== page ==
The following performance measures were used to evaluate the predictive skill of the TC outlooks compared to the observations: the Pearson correlation coefficient (predicted TCs versus observed TCs), root mean square error of the prediction (RMSE), strike rate (SR) exact (SR-exact) (% of time the prediction (rounded to the nearest whole number) matches the observation) and SR ± 1 (as per exact, but where prediction is ± 1 from observation). SR ± 1 is sensitive to the mean and variance of TC counts for a given forecast region and is more likely to be high if the overall mean and variance of TC counts is low. This should be taken into consideration when using this statistic. Skill score (SS), an evaluation of model performance is also calculated67, where 100% represents a perfect outlook and 0% represents outlooks as accurate as the climatology. The finite sample corrected Akaike information criterion (AICC) is used to estimate the quality of a model relative to another65.

For each island-scale TC outlook, the skill of each of the ten predictor models is evaluated before the best performing model is selected. Given this study also tests how the skill of TC outlooks change depending on when the model is initialised, lag 1 is always one month before the model initialisation month. The study completes the above methodology for each of the 10 predictor models (Table 1) and considers 7 different model initialisation months (July–January) for each of the 12 regional, sub-regional and island-scale outlooks (840 model runs in total).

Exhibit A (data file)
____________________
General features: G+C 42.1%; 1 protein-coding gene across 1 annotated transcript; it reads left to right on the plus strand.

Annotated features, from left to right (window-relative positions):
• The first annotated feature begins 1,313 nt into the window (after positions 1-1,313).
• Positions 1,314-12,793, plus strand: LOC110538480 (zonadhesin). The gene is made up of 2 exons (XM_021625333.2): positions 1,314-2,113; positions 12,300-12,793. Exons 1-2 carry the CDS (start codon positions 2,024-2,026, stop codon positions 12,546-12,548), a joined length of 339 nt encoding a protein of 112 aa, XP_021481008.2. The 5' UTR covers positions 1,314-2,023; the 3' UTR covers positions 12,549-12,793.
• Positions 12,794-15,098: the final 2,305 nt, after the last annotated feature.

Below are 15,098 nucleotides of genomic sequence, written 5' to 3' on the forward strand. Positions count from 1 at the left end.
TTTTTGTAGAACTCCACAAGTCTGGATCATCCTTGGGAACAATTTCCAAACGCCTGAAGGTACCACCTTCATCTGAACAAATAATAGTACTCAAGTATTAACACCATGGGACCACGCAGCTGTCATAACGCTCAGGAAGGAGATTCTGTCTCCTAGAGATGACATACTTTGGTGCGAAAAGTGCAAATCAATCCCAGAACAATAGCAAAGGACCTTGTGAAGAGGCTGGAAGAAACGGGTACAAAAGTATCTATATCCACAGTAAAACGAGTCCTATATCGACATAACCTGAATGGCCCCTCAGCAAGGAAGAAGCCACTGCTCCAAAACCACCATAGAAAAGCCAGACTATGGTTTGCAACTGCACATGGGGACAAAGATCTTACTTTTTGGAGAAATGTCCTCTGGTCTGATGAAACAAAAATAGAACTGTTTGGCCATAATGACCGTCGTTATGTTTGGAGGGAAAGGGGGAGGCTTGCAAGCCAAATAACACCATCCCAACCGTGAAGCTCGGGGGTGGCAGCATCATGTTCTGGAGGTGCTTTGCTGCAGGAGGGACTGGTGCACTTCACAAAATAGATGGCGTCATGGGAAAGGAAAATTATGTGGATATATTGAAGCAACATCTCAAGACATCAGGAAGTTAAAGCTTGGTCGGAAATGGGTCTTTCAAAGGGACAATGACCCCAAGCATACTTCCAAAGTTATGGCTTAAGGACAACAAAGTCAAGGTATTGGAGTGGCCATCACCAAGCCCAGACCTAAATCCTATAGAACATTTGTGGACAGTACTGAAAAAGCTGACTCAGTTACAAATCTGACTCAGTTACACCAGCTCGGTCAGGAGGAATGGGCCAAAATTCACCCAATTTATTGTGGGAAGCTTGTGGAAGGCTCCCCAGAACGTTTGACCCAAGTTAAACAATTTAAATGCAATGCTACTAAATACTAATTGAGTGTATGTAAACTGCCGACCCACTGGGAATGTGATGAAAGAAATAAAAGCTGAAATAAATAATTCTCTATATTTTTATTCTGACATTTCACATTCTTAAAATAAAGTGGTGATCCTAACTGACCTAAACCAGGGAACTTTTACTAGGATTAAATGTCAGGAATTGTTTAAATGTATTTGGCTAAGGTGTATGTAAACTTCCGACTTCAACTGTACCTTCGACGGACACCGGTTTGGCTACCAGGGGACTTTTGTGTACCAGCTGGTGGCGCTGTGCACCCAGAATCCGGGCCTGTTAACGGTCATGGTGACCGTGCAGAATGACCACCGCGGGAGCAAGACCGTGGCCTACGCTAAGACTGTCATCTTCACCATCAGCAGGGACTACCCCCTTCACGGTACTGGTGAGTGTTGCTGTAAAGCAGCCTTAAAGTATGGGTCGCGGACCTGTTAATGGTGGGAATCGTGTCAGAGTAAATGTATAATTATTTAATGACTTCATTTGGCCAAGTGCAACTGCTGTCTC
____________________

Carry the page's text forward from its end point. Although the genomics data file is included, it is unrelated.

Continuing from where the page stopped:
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A.D.M. conceived of the presented idea with input from A.M.L. and A.S.K.. A.D.M. developed the theory and was assisted by K.C. to generate the code. All authors verified the analytical methods. A.D.M. wrote the manuscript in consultation with A.M.L., A.S.K. and K.C. All authors discussed the results and commented on the manuscript.

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Correspondence to Andrew D. Magee.

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Magee, A.D., Lorrey, A.M., Kiem, A.S. et al. A new island-scale tropical cyclone outlook for southwest Pacific nations and territories. Sci Rep 10, 11286 (2020).